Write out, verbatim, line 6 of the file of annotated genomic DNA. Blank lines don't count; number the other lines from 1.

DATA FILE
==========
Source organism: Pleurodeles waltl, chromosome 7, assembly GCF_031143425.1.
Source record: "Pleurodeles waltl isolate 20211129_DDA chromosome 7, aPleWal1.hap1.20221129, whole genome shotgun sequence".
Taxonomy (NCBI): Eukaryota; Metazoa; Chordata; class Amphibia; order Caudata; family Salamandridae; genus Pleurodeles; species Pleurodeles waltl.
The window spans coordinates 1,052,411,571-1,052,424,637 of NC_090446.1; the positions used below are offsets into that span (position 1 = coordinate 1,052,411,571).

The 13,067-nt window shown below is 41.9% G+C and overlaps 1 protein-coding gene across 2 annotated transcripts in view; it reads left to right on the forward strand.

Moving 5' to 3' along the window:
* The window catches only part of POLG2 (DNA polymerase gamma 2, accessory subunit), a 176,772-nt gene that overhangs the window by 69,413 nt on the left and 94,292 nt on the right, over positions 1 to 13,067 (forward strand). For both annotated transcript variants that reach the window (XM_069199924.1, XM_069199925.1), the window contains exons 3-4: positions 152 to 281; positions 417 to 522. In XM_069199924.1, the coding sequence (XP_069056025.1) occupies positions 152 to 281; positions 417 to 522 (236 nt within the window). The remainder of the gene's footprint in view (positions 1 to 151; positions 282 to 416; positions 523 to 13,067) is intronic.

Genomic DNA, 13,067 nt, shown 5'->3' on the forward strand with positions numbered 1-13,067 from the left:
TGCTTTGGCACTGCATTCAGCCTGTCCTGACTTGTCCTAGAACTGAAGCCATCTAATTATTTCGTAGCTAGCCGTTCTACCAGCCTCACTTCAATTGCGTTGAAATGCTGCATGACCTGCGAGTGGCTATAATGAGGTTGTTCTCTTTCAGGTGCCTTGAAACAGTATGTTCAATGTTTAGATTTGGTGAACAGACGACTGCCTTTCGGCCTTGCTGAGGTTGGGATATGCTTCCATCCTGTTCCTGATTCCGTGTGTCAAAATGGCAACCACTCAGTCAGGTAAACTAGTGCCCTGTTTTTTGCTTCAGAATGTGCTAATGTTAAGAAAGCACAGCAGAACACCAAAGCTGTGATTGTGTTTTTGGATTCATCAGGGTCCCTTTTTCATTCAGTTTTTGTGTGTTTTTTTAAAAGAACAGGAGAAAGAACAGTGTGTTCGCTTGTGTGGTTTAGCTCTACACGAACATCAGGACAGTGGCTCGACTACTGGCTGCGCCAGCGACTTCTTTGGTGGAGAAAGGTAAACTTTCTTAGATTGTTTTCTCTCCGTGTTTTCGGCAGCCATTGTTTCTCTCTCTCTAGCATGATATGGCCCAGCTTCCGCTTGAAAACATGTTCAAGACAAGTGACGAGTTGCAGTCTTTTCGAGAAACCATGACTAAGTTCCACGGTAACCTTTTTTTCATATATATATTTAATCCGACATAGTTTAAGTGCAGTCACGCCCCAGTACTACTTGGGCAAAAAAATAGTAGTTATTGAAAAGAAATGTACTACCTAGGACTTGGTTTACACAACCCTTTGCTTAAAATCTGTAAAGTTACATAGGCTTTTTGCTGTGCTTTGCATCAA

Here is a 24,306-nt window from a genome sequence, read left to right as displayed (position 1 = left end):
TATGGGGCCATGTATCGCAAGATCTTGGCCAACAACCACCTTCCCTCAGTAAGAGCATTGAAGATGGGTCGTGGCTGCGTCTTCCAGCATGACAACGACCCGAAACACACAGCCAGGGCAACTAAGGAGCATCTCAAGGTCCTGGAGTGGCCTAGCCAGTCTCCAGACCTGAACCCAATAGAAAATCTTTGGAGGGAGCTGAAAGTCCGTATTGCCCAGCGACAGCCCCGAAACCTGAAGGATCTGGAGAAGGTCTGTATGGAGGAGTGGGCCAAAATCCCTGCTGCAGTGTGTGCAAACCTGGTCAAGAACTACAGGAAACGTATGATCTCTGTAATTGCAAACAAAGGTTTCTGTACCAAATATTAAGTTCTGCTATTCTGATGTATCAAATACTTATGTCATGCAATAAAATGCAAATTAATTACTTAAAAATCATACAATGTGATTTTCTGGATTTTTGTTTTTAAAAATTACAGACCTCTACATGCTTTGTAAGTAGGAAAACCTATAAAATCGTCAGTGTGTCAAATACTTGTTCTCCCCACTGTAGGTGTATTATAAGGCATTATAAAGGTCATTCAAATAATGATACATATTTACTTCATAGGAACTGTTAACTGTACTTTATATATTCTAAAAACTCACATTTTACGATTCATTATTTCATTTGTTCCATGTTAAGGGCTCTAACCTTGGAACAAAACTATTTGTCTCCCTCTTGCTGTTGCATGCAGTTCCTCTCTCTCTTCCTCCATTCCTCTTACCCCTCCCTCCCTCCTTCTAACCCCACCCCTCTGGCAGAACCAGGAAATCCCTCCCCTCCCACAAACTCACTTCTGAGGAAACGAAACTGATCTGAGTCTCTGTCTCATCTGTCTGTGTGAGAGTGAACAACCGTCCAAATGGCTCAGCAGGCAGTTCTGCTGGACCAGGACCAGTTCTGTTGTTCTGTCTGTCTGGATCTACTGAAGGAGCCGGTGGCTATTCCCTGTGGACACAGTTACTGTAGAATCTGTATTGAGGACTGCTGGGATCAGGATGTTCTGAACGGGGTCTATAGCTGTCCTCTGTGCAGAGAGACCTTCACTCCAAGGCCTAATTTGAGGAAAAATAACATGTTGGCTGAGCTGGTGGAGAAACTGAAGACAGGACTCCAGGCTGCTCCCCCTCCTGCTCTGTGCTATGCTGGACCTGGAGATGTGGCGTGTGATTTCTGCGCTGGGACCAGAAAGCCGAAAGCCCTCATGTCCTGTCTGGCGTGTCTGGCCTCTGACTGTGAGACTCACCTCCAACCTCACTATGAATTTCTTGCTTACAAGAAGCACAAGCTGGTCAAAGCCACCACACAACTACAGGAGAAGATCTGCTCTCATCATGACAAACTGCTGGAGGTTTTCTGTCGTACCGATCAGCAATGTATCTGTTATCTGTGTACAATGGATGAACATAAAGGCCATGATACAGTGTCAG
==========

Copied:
Moving 5' to 3' along the window: